The Last Man Who Loves the Internet

An obscure law allows Facebook to thrive no matter what its users do. An Oregonian co-wrote it.

It's the most hated law in Washington, D.C. Most Americans don't know it exists.

It lets Mark Zuckerberg get away with publishing anything you say.

Section 230 of the 1996 Communications Decency Act is an obscure federal law with a massive result. It says a company operating on the internet has no legal liability for what other people say on its website. No matter how vile or defamatory, the platform is shielded from being sued.

If you lie about finding a rat in your milkshake at McDonald's? Yelp isn't liable.

If you claim Joe Biden was brainwashed by the Chinese government and sent here as a spy? Facebook isn't liable.

If you post a sex tape of your ex? YouTube isn't liable.

"Without Section 230, companies could be sued for their users' blog posts, social media ramblings, or homemade online videos," writes former Oregonian reporter Jeff Kosseff in his just-published book on the law, The Twenty-Six Words That Created the Internet. "The mere prospect of such lawsuits would force websites and online services to reduce or entirely prohibit user-generated content."

Section 230 is responsible for the internet as we know it. It's the soil that sprouted the world's biggest tech companies, all of which make millions by providing a place for their users to share their own writings, images and videos.

But it also shelters the online toxicity—the mob pile-ons, character assassinations and disinformation—that makes the web a place where anyone can ruin your life.

"The law is a creature of 1996, written long before Facebook or Twitter existed," Portland-based New York Times editorial board member Sarah Jeong wrote last month. "It assumes the internet is still just beginning to blossom and that legislators, judges and regulators should adopt a hands-off approach."

In other words, Facebook and Twitter exist in the form they now take only because Congress protected them from responsibility for their users' speech.

The author of that law? Oregon's Ron Wyden.

(Christine Dong)

Wyden, now this state's senior U.S. senator, was a young congressman when he teamed up with a Southern California Republican to write Section 230 and slip it into a sprawling telecom bill.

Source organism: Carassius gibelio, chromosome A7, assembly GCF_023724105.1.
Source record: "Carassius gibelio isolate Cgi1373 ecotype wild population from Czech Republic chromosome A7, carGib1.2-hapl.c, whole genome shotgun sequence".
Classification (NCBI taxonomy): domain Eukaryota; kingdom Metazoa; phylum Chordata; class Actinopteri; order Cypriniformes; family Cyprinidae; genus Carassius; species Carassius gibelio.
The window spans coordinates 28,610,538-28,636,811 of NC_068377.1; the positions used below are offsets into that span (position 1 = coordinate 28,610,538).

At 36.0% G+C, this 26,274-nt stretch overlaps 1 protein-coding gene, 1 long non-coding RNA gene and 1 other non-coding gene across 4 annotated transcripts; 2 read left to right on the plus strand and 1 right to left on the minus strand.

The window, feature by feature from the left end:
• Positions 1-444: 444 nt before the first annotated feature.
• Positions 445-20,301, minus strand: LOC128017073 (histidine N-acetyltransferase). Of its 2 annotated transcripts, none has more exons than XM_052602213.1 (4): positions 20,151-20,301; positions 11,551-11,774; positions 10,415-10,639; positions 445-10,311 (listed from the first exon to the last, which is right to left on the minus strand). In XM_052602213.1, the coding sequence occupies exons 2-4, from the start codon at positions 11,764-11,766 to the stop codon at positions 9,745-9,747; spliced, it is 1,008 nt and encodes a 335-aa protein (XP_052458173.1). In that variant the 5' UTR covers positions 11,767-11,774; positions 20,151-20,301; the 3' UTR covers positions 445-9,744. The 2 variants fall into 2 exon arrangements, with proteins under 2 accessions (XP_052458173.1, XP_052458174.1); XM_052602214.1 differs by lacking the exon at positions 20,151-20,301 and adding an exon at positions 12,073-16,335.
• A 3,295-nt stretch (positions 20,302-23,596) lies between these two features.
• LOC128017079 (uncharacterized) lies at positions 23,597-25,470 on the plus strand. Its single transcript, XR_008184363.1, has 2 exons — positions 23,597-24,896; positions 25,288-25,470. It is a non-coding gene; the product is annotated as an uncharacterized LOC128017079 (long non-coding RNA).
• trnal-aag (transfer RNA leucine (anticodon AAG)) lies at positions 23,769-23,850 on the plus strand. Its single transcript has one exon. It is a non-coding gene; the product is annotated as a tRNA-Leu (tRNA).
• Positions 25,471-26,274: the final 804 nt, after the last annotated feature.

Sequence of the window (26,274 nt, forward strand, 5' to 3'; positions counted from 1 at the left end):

He wanted to allow tech companies to remove obscene work from their platforms without worrying that their supervision would open them up to legal risk. In other words, he hoped that more freedom would allow tech CEOs to act more responsibly, not less.

Twenty-three years later, Republicans and Democrats agree: That hasn't happened. And when Congress resumes this month, Section 230 will be under siege.

Many Democrats believe tech giants haven't done enough to moderate what their users say. So they want to remove Section 230 to force Facebook to exert tighter control.

Many Republicans—whose right-wing supporters are the most likely to get banned from social media platforms—think companies police speech too closely, censoring conservatives. So they want to repeal Section 230 as punishment for being unfair to them.

Wyden now finds himself at the center of a shrinking pool of lawmakers who still believe radical free speech is what makes the internet work.

"Senator Wyden's been around a long time, and I understand he has pride of authorship in the original [Section] 230 that dates back to when I was in high school," U.S. Sen. Josh Hawley (R-Mo.) told a reporter for Wired magazine earlier this month. "But a lot has changed since then. The world has changed. The internet has changed. We've got to deal with the reality that we live in."

Wyden has also changed—but only a little.

"I want to emphasize: I do not have a road map today to deal with all the problems on the net," Wyden tells WW. "I don't think platforms do enough to weed out the slime, the personal attacks and hate that most people don't want. [But] I want to do it in a way that ensures you democratize the system of getting information out to people."

The peril Section 230 faces reflects the uneasy feelings many people now have about the internet. What once seemed a place for free expression now incubates race warriors, misogynist harassers and mass murderers. Even Wyden agrees Facebook must take responsibility for the world it fostered.

Should he also bear some blame?

WW looks at what Section 230 does, how it became law, and what its effects have been. We also talked to Wyden about whether his brainchild has grown into Frankenstein's monster.

WW intern Abbey McDonald contributed reporting to this story.

This is a story in five parts.

Next: What does Section 230 say?

Willamette Week’s reporting has concrete impacts that change laws, force action from civic leaders, and drive compromised politicians from public office. Support WW's journalism today.